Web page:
Duo offers a variety of methods for adding two-factor authentication and flexible security policies to Palo Alto Networks Aperture SSO logins, complete with inline self-service enrollment and Duo Prompt.
Duo Access Gateway will reach end of life in October 2023. Customers may not create new DAG applications after May 19, 2022. Please see the Guide to Duo Access Gateway end of life for more details.
Use the Duo Single Sign-on Generic Service Provider application to protect Palo Alto Networks Aperture with Duo Single Sign-On, our cloud-hosted identity provider featuring Duo Central and the Duo Universal Prompt.
If you already use Duo Access Gateway to protect Palo Alto Networks Aperture, try the DAG to Duo SSO application migration process.
This documentation is for Palo Alto Networks Aperture. If you are looking to protect Palo Alto GlobalProtect please visit Palo Alto SSO with Duo Access Gateway.
As business applications move from on-premises to cloud hosted solutions, users experience password fatigue due to disparate logons for different applications. Single sign-on (SSO) technologies seek to unify identities across systems and reduce the number of different credentials a user has to remember or input to gain access to resources.
While SSO is convenient for users, it presents new security challenges. If a user's primary password is compromised, attackers may be able to gain access to multiple resources. In addition, as sensitive information makes its way to cloud-hosted services it is even more important to secure access by implementing two-factor authentication and zero-trust policies.
Duo Access Gateway (DAG), our on-premises SSO product, layers Duo's strong authentication and flexible policy engine on top of Palo Alto Networks Aperture logins using the Security Assertion Markup Language (SAML) 2.0 authentication standard. Duo Access Gateway acts as an identity provider (IdP), authenticating your users using existing on-premises or cloud-based directory credentials and prompting for two-factor authentication before permitting access to Palo Alto Networks Aperture.
Duo Access Gateway is included in the Duo Beyond, Duo Access, and Duo MFA plans, which also include the ability to define policies that enforce unique controls for each individual SSO application. For example, you can require that Salesforce users complete two-factor authentication at every login, but only once every seven days when accessing Palo Alto Networks Aperture. Duo checks the user, device, and network against an application's policy before allowing access to the application.
Install Duo Access Gateway on a server in your DMZ. Follow our instructions for deploying the server, configuring DAG settings, and adding an Authentication Source.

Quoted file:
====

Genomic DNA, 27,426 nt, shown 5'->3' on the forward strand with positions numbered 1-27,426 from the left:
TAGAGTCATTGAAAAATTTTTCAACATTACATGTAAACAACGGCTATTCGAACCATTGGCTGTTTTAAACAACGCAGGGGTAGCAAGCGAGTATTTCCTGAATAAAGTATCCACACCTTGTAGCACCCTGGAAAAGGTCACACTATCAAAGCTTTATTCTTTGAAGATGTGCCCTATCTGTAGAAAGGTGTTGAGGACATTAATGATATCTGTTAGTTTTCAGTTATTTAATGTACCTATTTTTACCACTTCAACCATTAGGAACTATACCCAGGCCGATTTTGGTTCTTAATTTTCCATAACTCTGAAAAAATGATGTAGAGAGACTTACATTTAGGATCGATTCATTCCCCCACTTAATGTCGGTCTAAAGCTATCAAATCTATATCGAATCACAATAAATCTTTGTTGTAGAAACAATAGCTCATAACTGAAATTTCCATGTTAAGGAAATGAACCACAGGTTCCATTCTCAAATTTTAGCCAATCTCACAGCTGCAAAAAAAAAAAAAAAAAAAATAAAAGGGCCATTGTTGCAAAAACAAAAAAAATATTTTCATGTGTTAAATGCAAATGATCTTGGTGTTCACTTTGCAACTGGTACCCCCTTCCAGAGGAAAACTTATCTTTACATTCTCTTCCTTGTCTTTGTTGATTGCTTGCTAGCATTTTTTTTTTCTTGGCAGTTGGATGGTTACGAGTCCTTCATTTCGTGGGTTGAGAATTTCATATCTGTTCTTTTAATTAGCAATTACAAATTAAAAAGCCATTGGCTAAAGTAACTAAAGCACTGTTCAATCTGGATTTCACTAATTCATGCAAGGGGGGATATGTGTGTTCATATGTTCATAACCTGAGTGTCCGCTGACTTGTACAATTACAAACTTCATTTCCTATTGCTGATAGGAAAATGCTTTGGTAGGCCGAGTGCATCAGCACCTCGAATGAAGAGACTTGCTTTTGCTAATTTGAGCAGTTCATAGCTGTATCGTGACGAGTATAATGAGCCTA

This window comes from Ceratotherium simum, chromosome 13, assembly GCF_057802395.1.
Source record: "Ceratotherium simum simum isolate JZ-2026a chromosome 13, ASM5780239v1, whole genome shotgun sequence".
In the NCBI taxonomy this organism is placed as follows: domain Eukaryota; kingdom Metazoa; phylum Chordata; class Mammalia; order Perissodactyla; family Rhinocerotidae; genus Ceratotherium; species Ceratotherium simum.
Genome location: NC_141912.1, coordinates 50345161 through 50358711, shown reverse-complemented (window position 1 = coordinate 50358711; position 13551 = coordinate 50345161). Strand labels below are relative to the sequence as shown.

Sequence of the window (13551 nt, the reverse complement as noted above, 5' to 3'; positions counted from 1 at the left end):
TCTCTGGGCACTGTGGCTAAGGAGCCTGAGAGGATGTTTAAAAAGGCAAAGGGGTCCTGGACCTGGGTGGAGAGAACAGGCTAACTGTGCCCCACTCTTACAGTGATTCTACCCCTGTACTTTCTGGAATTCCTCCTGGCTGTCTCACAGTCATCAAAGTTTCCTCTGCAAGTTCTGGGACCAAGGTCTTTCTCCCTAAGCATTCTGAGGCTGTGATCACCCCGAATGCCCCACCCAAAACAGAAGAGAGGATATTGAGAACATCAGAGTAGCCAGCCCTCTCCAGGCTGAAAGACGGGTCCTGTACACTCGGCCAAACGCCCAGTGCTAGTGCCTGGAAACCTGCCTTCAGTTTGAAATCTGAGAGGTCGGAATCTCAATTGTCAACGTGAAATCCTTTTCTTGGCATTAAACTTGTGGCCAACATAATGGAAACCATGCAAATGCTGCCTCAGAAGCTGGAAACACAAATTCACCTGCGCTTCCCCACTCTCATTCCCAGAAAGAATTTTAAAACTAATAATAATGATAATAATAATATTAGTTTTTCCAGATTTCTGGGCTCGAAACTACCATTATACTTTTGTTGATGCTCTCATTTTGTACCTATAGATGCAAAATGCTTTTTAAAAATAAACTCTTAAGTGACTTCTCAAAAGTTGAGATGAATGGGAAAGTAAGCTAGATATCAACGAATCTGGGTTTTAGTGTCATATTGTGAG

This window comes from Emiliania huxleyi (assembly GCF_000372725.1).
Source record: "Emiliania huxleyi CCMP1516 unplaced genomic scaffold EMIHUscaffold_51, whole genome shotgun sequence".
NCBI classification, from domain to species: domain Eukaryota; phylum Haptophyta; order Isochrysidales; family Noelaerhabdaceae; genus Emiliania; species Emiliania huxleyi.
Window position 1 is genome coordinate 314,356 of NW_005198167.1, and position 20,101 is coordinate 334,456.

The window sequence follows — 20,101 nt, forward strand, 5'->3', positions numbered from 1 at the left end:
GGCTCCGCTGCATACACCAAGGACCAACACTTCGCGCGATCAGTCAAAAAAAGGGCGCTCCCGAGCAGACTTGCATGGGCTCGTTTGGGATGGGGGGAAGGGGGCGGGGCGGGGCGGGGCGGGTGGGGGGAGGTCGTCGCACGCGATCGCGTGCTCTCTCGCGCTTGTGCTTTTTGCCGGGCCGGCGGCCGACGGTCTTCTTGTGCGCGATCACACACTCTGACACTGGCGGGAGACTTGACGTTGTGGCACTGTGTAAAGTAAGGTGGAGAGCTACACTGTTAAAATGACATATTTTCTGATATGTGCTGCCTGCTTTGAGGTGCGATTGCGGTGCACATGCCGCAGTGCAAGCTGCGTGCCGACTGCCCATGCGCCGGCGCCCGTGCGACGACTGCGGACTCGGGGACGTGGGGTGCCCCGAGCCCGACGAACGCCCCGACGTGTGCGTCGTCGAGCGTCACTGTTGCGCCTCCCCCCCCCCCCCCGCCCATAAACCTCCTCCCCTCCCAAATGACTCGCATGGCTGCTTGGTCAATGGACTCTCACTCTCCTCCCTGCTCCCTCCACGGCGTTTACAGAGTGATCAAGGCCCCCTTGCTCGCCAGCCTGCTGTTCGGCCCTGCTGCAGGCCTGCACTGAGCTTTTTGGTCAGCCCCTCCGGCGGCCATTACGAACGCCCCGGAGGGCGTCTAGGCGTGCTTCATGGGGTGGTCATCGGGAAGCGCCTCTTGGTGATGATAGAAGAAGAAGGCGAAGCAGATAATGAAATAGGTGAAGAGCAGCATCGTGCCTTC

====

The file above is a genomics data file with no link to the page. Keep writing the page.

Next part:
Add the attribute from the table below that corresponds to the Duo attribute Mail attribute in the "Attributes" field when configuring your Active Directory or OpenLDAP authentication source in the DAG admin console. For example, if Active Directory is your authentication source, enter mail in the "Attributes" field.
|Duo Attribute||Active Directory||OpenLDAP|
If your organization uses other directory attributes than the one listed here then enter those attribute names instead. If you've already configured the attributes list for another cloud service provider, append this additional attribute to the list.
After completing the initial DAG configuration steps, click Applications on the left side of the Duo Access Gateway admin console.
Scroll down the Applications page to the Metadata section. This is the information you need to provide to Palo Alto Networks Aperture when configuring SSO. Click the Download Certificate link to obtain the token signing certificate (the downloaded file is named "dag.crt").
Log on to the Duo Admin Panel and navigate to Applications.
Click Protect an Application and locate the entry for Palo Alto Networks Aperture with a protection type of "2FA with SSO self-hosted (Duo Access Gateway)" in the applications list. Click Protect to the far-right to start configuring Palo Alto Networks Aperture. See Protecting Applications for more information about protecting applications in Duo and additional application options.
The Subdomain name is the subdomain used in your Palo Alto Networks Aperture URL. Example: If your organization's Palo Alto Networks Aperture URL is https://yourcompany.aperture.paloaltonetworks.com you would enter yourcompany.
Palo Alto Networks Aperture uses the Mail attribute when authenticating. We've mapped Mail attribute to DAG supported authentication source attributes as follows:
|Duo Attribute||Active Directory||OpenLDAP||SAML IdP||Azure|
If you are using a non-standard email attribute for your authentication source, check the Custom attributes box and enter the name of the attribute you wish to use instead.
Click Save Configuration to generate a downloadable configuration file.
You can adjust additional settings for your new SAML application at this time — like changing the application's name from the default value, enabling self-service, or assigning a group policy — or come back and change the application's policies and settings after you finish SSO setup. If you do update any settings, click the Save Changes button when done.